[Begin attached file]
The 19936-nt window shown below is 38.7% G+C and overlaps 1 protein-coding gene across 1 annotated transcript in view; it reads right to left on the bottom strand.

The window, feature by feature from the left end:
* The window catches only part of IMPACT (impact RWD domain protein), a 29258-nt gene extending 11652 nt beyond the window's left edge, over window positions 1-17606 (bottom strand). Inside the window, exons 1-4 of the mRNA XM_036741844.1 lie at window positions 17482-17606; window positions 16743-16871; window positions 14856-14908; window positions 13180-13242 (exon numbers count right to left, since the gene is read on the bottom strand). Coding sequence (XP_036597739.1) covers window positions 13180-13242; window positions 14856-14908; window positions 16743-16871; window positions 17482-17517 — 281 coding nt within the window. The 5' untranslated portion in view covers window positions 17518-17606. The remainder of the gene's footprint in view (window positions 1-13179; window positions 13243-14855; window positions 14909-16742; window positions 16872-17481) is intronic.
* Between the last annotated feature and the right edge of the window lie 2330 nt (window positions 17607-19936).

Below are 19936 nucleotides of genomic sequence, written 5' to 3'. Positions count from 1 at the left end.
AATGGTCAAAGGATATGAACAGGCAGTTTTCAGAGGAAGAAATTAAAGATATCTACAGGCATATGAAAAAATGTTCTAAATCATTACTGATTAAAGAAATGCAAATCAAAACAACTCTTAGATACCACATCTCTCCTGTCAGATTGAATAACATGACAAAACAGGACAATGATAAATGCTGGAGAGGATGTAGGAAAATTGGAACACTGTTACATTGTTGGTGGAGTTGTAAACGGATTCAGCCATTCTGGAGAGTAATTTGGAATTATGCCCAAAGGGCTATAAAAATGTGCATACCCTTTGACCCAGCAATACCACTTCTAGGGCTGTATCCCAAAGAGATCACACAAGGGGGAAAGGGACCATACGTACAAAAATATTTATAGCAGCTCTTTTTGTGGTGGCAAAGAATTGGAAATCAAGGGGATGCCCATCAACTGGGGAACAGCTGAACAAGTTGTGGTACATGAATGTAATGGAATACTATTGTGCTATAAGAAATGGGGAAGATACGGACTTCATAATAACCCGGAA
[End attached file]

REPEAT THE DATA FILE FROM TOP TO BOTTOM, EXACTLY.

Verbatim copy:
The 19936-nt window shown below is 38.7% G+C and overlaps 1 protein-coding gene across 1 annotated transcript in view; it reads right to left on the bottom strand.

The window, feature by feature from the left end:
* The window catches only part of IMPACT (impact RWD domain protein), a 29258-nt gene extending 11652 nt beyond the window's left edge, over window positions 1-17606 (bottom strand). Inside the window, exons 1-4 of the mRNA XM_036741844.1 lie at window positions 17482-17606; window positions 16743-16871; window positions 14856-14908; window positions 13180-13242 (exon numbers count right to left, since the gene is read on the bottom strand). Coding sequence (XP_036597739.1) covers window positions 13180-13242; window positions 14856-14908; window positions 16743-16871; window positions 17482-17517 — 281 coding nt within the window. The 5' untranslated portion in view covers window positions 17518-17606. The remainder of the gene's footprint in view (window positions 1-13179; window positions 13243-14855; window positions 14909-16742; window positions 16872-17481) is intronic.
* Between the last annotated feature and the right edge of the window lie 2330 nt (window positions 17607-19936).

Below are 19936 nucleotides of genomic sequence, written 5' to 3'. Positions count from 1 at the left end.
AATGGTCAAAGGATATGAACAGGCAGTTTTCAGAGGAAGAAATTAAAGATATCTACAGGCATATGAAAAAATGTTCTAAATCATTACTGATTAAAGAAATGCAAATCAAAACAACTCTTAGATACCACATCTCTCCTGTCAGATTGAATAACATGACAAAACAGGACAATGATAAATGCTGGAGAGGATGTAGGAAAATTGGAACACTGTTACATTGTTGGTGGAGTTGTAAACGGATTCAGCCATTCTGGAGAGTAATTTGGAATTATGCCCAAAGGGCTATAAAAATGTGCATACCCTTTGACCCAGCAATACCACTTCTAGGGCTGTATCCCAAAGAGATCACACAAGGGGGAAAGGGACCATACGTACAAAAATATTTATAGCAGCTCTTTTTGTGGTGGCAAAGAATTGGAAATCAAGGGGATGCCCATCAACTGGGGAACAGCTGAACAAGTTGTGGTACATGAATGTAATGGAATACTATTGTGCTATAAGAAATGGGGAAGATACGGACTTCATAATAACCCGGAA